3 Responses to “What does an education reporter do over winter break?”

  1. Adam G Says:

    – Mad rush to get applications in to colleges with a Jan. 1 deadline

    – Any problems at schools in the area that may be addressed with post-Winter Break restructuring of discipline code, student handbook?

    – I don’t know if Indiana does state report cards for schools like Ohio does, and/or when they’re released. Could do an accountability follow-up on schools that have needed improvement in the past six months. Where are they now?

    – Does Indiana do teacher of the year? Maybe a feature. Talk to past teachers of the year to compile of list of where they are now and what to look for in the next batch of candidates.

    Hope at least one of these helped!

  2. Kiyoshi Martinez Says:

    I’d highly recommend checking out state funding on a district by district comparison. This data should be available to you by the state board of education (I know in Illinois they have it all online).

    Depending on how the state education funding formula works, you could look look at how economic factors and student population plays a role that works for/against (probably against) the districts.

    For instance, in Illinois (notoriously bad for education funding), the formula takes into account how many students you have in your district. For districts that didn’t see a rise in population over the past few years, they received little to no increase in funding, and that was generally below the rate of inflation.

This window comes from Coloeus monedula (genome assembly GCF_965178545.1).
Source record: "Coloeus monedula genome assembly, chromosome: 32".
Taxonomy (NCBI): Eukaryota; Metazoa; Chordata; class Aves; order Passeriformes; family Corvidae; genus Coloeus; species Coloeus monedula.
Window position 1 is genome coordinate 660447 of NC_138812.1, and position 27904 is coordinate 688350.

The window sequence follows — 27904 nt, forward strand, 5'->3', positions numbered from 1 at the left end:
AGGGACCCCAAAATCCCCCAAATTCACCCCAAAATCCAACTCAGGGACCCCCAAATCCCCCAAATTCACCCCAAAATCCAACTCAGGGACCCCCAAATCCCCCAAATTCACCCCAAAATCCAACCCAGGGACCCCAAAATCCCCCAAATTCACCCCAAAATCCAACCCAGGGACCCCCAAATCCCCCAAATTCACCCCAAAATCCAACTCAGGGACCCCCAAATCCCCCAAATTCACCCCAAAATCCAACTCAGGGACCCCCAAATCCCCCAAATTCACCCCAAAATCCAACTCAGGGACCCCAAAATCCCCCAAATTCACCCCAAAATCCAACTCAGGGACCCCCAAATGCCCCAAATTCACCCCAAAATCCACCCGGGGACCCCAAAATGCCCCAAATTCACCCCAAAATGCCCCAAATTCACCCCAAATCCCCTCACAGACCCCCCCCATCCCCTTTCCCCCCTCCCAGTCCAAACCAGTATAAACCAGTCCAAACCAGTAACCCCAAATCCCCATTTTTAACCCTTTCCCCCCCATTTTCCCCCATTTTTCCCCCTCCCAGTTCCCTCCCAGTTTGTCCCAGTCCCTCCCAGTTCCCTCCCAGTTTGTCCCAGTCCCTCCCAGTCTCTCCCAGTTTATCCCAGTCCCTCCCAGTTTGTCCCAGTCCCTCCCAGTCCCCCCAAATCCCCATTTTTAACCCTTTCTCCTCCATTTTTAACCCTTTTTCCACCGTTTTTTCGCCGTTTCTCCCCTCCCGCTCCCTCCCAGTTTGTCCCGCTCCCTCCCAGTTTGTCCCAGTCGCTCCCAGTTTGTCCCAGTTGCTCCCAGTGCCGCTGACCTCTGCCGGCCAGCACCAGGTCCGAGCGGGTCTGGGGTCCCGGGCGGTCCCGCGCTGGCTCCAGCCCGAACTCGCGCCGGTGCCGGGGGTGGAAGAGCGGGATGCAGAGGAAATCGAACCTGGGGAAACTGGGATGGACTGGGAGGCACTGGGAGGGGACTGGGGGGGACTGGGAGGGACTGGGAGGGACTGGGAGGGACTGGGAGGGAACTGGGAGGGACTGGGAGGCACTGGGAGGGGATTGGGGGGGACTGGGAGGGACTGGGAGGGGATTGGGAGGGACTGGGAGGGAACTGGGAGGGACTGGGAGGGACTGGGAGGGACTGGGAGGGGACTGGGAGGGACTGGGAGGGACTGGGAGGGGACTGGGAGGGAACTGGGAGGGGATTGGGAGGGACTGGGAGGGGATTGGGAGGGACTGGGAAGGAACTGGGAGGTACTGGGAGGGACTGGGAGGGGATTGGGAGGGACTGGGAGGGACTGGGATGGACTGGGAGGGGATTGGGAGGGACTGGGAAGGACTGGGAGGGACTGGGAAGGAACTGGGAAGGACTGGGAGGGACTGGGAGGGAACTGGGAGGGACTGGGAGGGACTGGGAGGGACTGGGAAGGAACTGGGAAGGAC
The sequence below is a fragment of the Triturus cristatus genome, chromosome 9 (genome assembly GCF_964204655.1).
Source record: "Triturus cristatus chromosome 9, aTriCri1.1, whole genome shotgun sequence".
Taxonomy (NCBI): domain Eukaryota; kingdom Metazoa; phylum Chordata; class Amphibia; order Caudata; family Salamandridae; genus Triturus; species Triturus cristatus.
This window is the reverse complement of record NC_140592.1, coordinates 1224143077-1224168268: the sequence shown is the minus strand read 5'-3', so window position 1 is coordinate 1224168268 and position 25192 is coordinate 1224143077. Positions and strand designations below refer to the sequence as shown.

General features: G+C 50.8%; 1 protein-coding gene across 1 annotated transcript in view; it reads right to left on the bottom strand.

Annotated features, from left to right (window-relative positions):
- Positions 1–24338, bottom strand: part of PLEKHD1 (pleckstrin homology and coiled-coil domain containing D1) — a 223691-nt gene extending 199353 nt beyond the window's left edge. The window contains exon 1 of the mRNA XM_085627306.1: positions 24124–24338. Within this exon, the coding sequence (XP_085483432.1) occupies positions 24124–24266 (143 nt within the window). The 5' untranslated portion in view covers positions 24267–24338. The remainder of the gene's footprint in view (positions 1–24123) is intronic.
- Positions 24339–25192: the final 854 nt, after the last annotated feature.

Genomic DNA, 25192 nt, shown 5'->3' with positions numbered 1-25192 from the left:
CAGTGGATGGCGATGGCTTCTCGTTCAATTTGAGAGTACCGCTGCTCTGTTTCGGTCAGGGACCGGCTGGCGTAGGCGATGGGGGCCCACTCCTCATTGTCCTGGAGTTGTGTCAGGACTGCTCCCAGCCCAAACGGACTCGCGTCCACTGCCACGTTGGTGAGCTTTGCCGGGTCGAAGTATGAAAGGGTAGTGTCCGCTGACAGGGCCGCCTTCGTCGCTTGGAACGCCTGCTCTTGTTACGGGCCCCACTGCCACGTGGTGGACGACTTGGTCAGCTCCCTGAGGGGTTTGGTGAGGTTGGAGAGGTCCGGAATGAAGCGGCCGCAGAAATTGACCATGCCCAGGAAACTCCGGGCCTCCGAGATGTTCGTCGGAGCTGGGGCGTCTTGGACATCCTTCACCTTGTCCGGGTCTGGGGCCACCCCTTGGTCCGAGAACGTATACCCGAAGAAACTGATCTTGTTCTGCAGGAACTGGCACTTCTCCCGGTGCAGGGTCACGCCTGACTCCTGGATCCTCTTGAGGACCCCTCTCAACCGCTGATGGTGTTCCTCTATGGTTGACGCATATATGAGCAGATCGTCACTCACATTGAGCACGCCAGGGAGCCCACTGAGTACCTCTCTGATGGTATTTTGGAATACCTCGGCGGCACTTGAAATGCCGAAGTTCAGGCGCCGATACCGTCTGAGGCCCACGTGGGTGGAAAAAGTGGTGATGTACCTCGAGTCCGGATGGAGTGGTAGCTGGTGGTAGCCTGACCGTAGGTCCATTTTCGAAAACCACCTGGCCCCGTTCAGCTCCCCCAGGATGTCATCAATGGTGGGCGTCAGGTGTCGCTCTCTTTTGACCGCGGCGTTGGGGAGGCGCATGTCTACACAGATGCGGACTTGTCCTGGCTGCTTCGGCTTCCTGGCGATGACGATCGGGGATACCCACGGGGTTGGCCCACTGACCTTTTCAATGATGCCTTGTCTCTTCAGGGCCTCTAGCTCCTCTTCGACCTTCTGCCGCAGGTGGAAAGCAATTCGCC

Inflation gets to be a huge issue with things like transportation, energy, fuel, salaries, benefits, supplies, etc.

    A good thing to take a look at and graph would be how the ratio between funding from the district to funding from the state has changed. In a majority of cases in IL, that ratio showed a shifted burden on funding from the district.

    I also know in many cases, the state passed laws requiring the district to do additional things, but it ended up being unfunded. For instance: requiring environmentally friendly cleaning products.

    In a related story, another huge problem I found was with special education funding. In Illinois, they passed a law stating how much reimbursement the district would receive per teacher for special education. Then they never bothered to adjust that rate for inflation… ever. Imagine not getting a raise from one of your employers for 20 years. That’s pretty much what Illinois did for special education funding, which districts are mandated by law to provide.

    Sorry for the long essay, but hopefully this gives you some great ideas for your beat.

  3. Meranda Says:

    Thanks for the ideas guys! I sent in a list of some enterprise to work on this afternoon, and some long-range enterprise for the beginning of next year. Plus, I have a few ideas I’m timing out to report ahead on and then just write those weeks.

    Also, found out today, those two weeks of schools pages? Full steam ahead. =P I have a hard enough time filing them when school’s actually in session. But I guess I’ll manage.